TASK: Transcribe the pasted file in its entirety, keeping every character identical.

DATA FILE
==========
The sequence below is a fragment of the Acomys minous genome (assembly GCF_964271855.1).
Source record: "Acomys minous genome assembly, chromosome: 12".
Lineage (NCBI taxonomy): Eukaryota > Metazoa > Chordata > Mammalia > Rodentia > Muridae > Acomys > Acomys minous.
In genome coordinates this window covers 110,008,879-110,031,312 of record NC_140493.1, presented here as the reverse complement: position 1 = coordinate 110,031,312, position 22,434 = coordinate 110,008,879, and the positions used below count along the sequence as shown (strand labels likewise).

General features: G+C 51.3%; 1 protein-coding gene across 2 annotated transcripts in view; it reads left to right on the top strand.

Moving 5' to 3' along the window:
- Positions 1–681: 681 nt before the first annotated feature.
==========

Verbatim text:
The sequence below is a fragment of the Acomys minous genome (assembly GCF_964271855.1).
Source record: "Acomys minous genome assembly, chromosome: 12".
Lineage (NCBI taxonomy): Eukaryota > Metazoa > Chordata > Mammalia > Rodentia > Muridae > Acomys > Acomys minous.
In genome coordinates this window covers 110,008,879-110,031,312 of record NC_140493.1, presented here as the reverse complement: position 1 = coordinate 110,031,312, position 22,434 = coordinate 110,008,879, and the positions used below count along the sequence as shown (strand labels likewise).

General features: G+C 51.3%; 1 protein-coding gene across 2 annotated transcripts in view; it reads left to right on the top strand.

Moving 5' to 3' along the window:
- Positions 1–681: 681 nt before the first annotated feature.